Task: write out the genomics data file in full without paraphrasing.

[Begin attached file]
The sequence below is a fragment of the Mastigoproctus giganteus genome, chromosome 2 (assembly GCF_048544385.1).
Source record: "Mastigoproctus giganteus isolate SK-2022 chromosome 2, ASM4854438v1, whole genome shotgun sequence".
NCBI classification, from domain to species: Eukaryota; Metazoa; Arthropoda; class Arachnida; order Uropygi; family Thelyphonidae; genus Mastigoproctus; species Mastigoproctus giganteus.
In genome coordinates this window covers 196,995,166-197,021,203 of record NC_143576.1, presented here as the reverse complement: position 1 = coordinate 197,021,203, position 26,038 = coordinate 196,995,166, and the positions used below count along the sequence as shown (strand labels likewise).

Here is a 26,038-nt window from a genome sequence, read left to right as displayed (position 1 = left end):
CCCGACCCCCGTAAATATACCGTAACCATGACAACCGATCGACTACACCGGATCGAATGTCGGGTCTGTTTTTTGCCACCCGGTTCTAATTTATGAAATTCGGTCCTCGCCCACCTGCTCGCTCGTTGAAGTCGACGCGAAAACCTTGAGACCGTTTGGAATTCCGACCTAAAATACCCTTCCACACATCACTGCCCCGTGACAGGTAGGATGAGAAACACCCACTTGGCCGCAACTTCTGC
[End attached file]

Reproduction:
The sequence below is a fragment of the Mastigoproctus giganteus genome, chromosome 2 (assembly GCF_048544385.1).
Source record: "Mastigoproctus giganteus isolate SK-2022 chromosome 2, ASM4854438v1, whole genome shotgun sequence".
NCBI classification, from domain to species: Eukaryota; Metazoa; Arthropoda; class Arachnida; order Uropygi; family Thelyphonidae; genus Mastigoproctus; species Mastigoproctus giganteus.
In genome coordinates this window covers 196,995,166-197,021,203 of record NC_143576.1, presented here as the reverse complement: position 1 = coordinate 197,021,203, position 26,038 = coordinate 196,995,166, and the positions used below count along the sequence as shown (strand labels likewise).

Here is a 26,038-nt window from a genome sequence, read left to right as displayed (position 1 = left end):
CCCGACCCCCGTAAATATACCGTAACCATGACAACCGATCGACTACACCGGATCGAATGTCGGGTCTGTTTTTTGCCACCCGGTTCTAATTTATGAAATTCGGTCCTCGCCCACCTGCTCGCTCGTTGAAGTCGACGCGAAAACCTTGAGACCGTTTGGAATTCCGACCTAAAATACCCTTCCACACATCACTGCCCCGTGACAGGTAGGATGAGAAACACCCACTTGGCCGCAACTTCTGC